3 Quick Horror Tips For Your Halloween Game - Roleplaying Tips

3 Quick Horror Tips For Your Halloween Game

From Johnn Four


Two quick links for you before digging into some scary tips.

First is a free worldbuilding tips PDF being offered by Ed Larmore who developed the Scabard app. If you want some tips to get you started homebrewing a world, you can get his 7-page guide here.

Second is a Kickstarter from my Brazilian friend, Christian Zeuch. He’s a professional map artist and best-selling DM’s Guild adventure writer and is offering the Amazing Encounters & Places Map Gallery. If you need some awesome, full-colour maps and 5E encounters, check Christian’s KS out here.

Ok, let’s talk about how to scare our players.

RPT GM Bruce M. asked me for tips on how to scare players during a special Halloween one-shot he’s prepping.

Alas, I don’t have a ton of experience running games specifically meant to scare players.

However, the tips below have worked well for me in the past when I’ve tried.

If you’ve successfully scared your players in a horror or Halloween game, I would love to hear your GMing tips! Please hit reply and I’ll share them with Bruce to help him out.

RPT GM Bruce M. asked me for tips on how to scare players during a special Halloween one-shot he’s prepping.

Alas, I don’t have a ton of experience running games specifically meant to scare players.

However, the tips below have worked well for me in the past when I’ve tried.

If you’ve successfully scared your players in a horror or Halloween game, I would love to hear your GMing tips! Please hit reply and I’ll share them with Bruce to help him out.

Tip #1: Deny Them Confidence of Detail

When you have fidelity of information you feel confident.

And confidence is the last thing we want our players to feel when trying to scare them.

First though, please let me caveat what scaring players means to me for a moment.

We can employ cheap tricks here, such as learning player phobias and wielding those, or leaving the room and jumping out a minute later while popping a paper bag or slamming books together.

Approaches like these aren’t cool in my books (pun intended!) because they are mean. While I enjoy a good prank, we want players to have fun, not to have heart attacks or deep feelings of fear.

The context is just wrong.

So I aim for surface level scares.

And I feel good gamesmanship and good craftsmanship as GMs compel us to scare players via the fiction and great storytelling.

With that in mind, we want to deny information to players so they feel FUD => Fear, Uncertainty, and Doubt.

If you know and understand everything that’s happening in a situation, you are much more confident.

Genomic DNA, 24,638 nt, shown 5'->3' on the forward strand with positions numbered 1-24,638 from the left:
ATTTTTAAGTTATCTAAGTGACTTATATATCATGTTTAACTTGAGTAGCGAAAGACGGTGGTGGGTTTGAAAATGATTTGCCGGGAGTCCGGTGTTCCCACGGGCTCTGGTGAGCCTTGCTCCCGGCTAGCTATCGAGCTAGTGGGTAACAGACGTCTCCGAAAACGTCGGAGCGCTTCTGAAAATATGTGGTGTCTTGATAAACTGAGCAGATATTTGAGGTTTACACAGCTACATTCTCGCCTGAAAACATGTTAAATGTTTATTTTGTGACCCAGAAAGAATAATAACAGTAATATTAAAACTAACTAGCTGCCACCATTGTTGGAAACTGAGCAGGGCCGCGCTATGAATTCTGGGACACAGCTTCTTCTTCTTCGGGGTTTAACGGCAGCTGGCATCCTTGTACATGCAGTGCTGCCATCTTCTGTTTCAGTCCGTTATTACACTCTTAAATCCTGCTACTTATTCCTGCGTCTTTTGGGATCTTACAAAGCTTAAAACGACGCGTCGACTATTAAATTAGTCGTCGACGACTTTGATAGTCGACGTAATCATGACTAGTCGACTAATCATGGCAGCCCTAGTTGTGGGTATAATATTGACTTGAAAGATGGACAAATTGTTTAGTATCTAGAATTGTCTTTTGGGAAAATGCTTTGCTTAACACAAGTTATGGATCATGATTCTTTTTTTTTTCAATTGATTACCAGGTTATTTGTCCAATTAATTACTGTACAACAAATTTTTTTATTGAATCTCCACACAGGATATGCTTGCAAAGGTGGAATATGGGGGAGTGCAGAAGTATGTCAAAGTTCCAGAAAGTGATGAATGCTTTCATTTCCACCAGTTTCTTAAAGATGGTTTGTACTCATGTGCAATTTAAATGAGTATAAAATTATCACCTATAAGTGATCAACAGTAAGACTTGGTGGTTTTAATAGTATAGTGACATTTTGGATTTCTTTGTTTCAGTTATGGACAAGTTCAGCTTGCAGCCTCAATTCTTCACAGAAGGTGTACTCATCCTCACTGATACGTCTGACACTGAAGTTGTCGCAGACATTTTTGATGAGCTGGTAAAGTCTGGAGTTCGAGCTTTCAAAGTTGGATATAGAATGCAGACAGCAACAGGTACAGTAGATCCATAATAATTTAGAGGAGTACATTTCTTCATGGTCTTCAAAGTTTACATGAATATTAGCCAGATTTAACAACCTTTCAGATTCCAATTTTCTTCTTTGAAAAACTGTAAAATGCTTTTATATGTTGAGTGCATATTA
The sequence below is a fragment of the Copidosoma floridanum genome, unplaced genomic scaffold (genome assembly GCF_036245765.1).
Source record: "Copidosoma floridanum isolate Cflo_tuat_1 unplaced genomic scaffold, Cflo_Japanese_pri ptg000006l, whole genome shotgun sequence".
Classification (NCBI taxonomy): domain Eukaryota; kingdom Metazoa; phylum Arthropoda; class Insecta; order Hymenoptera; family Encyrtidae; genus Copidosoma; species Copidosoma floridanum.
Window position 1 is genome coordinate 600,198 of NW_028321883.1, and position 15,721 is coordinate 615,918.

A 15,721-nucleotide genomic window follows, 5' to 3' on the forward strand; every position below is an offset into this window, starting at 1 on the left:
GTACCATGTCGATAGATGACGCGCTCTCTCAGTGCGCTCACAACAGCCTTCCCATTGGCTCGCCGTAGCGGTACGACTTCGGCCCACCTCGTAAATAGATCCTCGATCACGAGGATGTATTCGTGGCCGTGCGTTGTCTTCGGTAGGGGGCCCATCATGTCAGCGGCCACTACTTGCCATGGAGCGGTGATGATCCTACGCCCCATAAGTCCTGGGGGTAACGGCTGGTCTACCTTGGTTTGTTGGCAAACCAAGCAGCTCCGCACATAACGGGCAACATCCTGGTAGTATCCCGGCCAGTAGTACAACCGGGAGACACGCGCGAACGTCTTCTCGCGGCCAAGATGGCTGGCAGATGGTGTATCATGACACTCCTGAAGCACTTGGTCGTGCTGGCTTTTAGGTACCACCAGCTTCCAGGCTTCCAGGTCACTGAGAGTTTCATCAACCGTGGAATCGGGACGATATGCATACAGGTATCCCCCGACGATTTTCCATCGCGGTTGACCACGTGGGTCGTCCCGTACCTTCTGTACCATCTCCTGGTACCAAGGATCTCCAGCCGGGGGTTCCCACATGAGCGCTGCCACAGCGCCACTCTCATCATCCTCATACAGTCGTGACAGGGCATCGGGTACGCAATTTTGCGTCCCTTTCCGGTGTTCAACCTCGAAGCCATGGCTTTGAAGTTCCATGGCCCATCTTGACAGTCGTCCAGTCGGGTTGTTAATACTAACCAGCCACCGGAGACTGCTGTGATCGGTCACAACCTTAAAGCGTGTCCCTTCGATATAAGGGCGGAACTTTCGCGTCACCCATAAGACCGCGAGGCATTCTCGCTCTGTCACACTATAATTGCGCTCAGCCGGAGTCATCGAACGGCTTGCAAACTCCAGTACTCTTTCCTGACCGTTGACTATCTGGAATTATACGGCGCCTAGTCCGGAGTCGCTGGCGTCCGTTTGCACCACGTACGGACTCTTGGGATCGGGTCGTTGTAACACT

Deny detail to foster uncertainty.

But here’s where many GMs stumble.

When creeping player Fog of War closer to occlude details, we do this at the encounter level, not at the player level.

Do share with players what their characters see, smell, taste, touch, hear, and depending on your GM style, intuit.

It’s not fair to deny players details their characters can access.

So what we do instead is construct our adventure, situations, and encounters to obscure instead.

For example:

Instead of giving players clear line of sight to the danger, we draw our map with turns, obstacles, and baffles.

Rather than a wide, well-lit, and straight corridor leading to Room IV in your 5 Room Dungeon, you add:

  • A 90° turn to block sight
  • A weird door at the end
  • A creepy magic mouth on the ceiling saying alarming things
  • Disturbing noises coming from behind the portal
  • Graffiti along the walls that turns out to be arterial spray

We’ve changed the player experience from bright lights and safe passage to presenting a scary situation with limited information.

And we’ve denied players facts that would give them certainty and confidence via great adventure design, not cheap tricks.

As another quick example, the NPC with a golden exclamation mark over their head doesn’t have or give the party everything they need to know to tackle and solve the quest.

“Just go over there to that cave. Take this giant lantern to light it up. And don’t worry about the smells of sulphur and coal. It’s just a fake brimstone machine the wizard uses. And he’s not even a real wizard. Piece of cake!”

Instead:

“You’ve got to help us! Please! Our children are missing.

The tracks lead into the darkest part of the forest no one has ever come back from with their sanity.

We hear screams at night and fear the worst.

The gods won’t answer us. And the Baron’s guard refuse to enter the weald because it’s so dangerous.

Even the witch tells us that what dwells within the dark wood’s heart throbs with a fiendish power too strong to overcome.”

We’ve given the players nothing but worry here, while staying true to good storytelling principles.

So put on your storytelling hat and create fear by causing Fog of War to encroach through murky details at the encounter level.

Tip 2: Seek Contrast